As we left, our names, identity card numbers and addresses and telephone numbers were recorded,” said Professor S. Ratnajeevan in a media communique‚ on behalf of the Noolaham Foundation.
He added: “Our day was spoilt. The meeting was ruined because we were so worried by the military presence that we could not focus on the speakers. We could not freely express ideas since the military presence and weapons were intimidating. The public will keep off from our functions now and those who rent us halls will be fearful of doing so.”
A participant who attended the event summed up the military action as a means of psychological intimidation.
“The military is acting with scant regard to basic constitutional rights of the people. One of those rights is right to peaceful assembly.”
“Now we have to obtain permission from the military in addition to the police to organize any form of intellectual gathering,” he revaels, citing new regulations. Usually the police grant permission; however, the new regulations have given discretion to every area commander of the army to decide whether such meetings are to be permitted.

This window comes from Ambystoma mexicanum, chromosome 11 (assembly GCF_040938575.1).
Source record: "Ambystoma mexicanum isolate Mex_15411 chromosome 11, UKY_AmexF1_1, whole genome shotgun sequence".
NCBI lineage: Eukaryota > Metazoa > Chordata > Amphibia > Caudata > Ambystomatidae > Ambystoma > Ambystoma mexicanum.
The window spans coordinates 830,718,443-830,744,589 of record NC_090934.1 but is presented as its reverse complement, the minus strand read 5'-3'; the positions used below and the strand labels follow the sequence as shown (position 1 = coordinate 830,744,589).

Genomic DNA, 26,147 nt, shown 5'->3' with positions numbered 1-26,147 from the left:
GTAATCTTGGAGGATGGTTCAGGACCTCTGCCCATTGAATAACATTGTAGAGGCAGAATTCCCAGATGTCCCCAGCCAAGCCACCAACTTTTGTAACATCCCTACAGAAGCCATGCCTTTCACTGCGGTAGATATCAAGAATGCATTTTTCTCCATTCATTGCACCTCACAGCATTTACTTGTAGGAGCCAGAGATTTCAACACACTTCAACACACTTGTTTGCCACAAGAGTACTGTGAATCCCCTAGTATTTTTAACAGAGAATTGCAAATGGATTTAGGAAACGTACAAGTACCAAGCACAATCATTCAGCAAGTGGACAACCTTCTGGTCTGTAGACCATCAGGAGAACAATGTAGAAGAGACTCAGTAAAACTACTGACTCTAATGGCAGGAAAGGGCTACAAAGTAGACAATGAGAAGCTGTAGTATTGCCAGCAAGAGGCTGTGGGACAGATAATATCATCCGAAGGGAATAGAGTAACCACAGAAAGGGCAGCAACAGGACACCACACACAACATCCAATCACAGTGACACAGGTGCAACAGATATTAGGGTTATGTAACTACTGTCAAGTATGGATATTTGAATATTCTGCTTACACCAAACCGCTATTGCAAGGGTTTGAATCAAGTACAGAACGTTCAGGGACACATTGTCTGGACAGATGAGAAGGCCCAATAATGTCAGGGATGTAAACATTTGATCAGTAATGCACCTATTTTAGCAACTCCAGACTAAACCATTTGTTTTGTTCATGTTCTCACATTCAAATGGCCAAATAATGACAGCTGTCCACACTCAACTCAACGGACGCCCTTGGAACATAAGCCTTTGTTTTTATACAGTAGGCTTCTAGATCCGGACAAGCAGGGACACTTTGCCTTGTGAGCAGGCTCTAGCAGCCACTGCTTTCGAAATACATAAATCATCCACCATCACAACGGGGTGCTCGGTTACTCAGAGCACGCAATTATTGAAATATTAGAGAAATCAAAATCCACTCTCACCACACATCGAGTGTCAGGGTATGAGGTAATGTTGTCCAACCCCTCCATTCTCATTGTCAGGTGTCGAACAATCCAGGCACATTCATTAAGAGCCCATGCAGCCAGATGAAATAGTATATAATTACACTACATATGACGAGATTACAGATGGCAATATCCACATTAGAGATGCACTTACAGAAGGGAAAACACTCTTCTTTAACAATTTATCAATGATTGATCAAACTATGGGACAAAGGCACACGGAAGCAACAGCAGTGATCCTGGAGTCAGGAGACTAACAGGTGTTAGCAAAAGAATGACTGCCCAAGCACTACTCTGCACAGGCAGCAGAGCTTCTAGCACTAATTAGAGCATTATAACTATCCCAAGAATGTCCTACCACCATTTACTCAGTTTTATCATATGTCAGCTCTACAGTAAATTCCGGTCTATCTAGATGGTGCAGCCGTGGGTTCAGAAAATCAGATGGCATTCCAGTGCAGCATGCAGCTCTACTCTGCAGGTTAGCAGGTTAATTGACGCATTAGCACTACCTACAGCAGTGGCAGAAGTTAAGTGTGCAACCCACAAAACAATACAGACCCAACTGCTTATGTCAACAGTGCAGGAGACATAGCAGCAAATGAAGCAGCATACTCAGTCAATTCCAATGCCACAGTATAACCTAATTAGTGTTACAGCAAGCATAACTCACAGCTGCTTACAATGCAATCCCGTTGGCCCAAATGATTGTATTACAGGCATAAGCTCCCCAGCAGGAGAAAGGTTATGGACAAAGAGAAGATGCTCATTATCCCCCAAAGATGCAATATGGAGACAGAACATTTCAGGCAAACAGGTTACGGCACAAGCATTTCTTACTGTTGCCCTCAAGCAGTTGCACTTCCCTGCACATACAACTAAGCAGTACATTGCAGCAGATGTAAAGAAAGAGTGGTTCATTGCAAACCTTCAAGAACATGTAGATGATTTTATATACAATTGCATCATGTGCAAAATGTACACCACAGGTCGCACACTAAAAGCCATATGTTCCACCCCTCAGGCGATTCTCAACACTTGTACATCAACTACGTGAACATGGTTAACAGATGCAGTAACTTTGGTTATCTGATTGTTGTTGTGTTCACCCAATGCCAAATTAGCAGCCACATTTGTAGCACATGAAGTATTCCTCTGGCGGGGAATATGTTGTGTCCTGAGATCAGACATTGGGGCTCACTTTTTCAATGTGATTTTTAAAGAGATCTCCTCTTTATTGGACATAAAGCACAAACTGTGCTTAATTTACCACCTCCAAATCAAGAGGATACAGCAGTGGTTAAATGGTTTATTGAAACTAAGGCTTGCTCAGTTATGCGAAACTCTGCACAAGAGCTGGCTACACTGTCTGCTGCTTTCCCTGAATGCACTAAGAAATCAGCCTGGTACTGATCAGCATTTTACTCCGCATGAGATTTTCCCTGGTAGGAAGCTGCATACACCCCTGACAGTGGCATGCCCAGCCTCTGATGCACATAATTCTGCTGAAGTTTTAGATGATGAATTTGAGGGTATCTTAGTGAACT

The military intrusions on peaceful assembly of people have become routine. In the same week, an official event at St. Charles’ School was interrupted by the army on a false tip-off.
The participant adds: “You can gauge the plight of the everyday folks, when professors and intellectual elites of Jaffna are humiliated and intimidated by the military.
Ordinary people are scared to express themselves.” (That explains why many sources of this article requested anonymity). But, even, scholars and intellectuals are finding that the situation is becoming overwhelmingly oppressive. The participant at the Noolaham literary event , who was quoted earlier describes the mood of a fellow academic.
“He told me, hereafter even if Lord Shiva ( a Hindu God) is coming to make a speech, he is not going to attend any event in Jaffna’’.
So much for the triumphant claims of restoring normalcy in Jaffna. This government may have restored an uneasy peace, but that’s far from restoring human dignity to the people in the North courtesy:LakbimaNews